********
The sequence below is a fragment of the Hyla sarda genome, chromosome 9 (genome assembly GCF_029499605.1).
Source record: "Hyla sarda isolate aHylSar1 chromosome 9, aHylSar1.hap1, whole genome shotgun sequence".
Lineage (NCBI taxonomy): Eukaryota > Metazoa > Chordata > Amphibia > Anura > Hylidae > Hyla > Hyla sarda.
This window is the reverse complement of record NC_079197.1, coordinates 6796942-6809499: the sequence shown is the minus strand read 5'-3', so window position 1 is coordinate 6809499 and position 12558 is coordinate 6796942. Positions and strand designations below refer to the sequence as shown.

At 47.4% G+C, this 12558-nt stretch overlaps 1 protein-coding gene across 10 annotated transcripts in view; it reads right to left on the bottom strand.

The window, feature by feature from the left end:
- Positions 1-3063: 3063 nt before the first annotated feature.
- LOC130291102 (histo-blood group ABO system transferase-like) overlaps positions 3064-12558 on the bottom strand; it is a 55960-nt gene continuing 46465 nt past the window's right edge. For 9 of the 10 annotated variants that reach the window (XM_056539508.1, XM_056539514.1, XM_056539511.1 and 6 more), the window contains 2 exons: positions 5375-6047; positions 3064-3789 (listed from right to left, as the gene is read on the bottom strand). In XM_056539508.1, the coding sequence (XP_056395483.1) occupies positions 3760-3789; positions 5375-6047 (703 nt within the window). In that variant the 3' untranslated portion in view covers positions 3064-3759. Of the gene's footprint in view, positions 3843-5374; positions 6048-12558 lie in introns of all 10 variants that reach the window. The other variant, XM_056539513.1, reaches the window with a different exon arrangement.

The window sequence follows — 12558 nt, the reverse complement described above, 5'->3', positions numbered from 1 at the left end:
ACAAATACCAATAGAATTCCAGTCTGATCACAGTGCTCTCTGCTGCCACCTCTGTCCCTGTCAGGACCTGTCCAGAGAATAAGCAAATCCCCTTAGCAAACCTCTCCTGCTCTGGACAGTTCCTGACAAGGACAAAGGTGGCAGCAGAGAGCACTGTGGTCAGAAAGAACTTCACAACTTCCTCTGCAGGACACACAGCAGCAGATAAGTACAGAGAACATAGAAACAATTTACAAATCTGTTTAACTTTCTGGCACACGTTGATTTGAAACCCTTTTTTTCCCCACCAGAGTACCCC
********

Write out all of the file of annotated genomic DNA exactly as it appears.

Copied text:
The sequence below is a fragment of the Hyla sarda genome, chromosome 9 (genome assembly GCF_029499605.1).
Source record: "Hyla sarda isolate aHylSar1 chromosome 9, aHylSar1.hap1, whole genome shotgun sequence".
Lineage (NCBI taxonomy): Eukaryota > Metazoa > Chordata > Amphibia > Anura > Hylidae > Hyla > Hyla sarda.
This window is the reverse complement of record NC_079197.1, coordinates 6796942-6809499: the sequence shown is the minus strand read 5'-3', so window position 1 is coordinate 6809499 and position 12558 is coordinate 6796942. Positions and strand designations below refer to the sequence as shown.

At 47.4% G+C, this 12558-nt stretch overlaps 1 protein-coding gene across 10 annotated transcripts in view; it reads right to left on the bottom strand.

The window, feature by feature from the left end:
- Positions 1-3063: 3063 nt before the first annotated feature.
- LOC130291102 (histo-blood group ABO system transferase-like) overlaps positions 3064-12558 on the bottom strand; it is a 55960-nt gene continuing 46465 nt past the window's right edge. For 9 of the 10 annotated variants that reach the window (XM_056539508.1, XM_056539514.1, XM_056539511.1 and 6 more), the window contains 2 exons: positions 5375-6047; positions 3064-3789 (listed from right to left, as the gene is read on the bottom strand). In XM_056539508.1, the coding sequence (XP_056395483.1) occupies positions 3760-3789; positions 5375-6047 (703 nt within the window). In that variant the 3' untranslated portion in view covers positions 3064-3759. Of the gene's footprint in view, positions 3843-5374; positions 6048-12558 lie in introns of all 10 variants that reach the window. The other variant, XM_056539513.1, reaches the window with a different exon arrangement.

The window sequence follows — 12558 nt, the reverse complement described above, 5'->3', positions numbered from 1 at the left end:
ACAAATACCAATAGAATTCCAGTCTGATCACAGTGCTCTCTGCTGCCACCTCTGTCCCTGTCAGGACCTGTCCAGAGAATAAGCAAATCCCCTTAGCAAACCTCTCCTGCTCTGGACAGTTCCTGACAAGGACAAAGGTGGCAGCAGAGAGCACTGTGGTCAGAAAGAACTTCACAACTTCCTCTGCAGGACACACAGCAGCAGATAAGTACAGAGAACATAGAAACAATTTACAAATCTGTTTAACTTTCTGGCACACGTTGATTTGAAACCCTTTTTTTCCCCACCAGAGTACCCC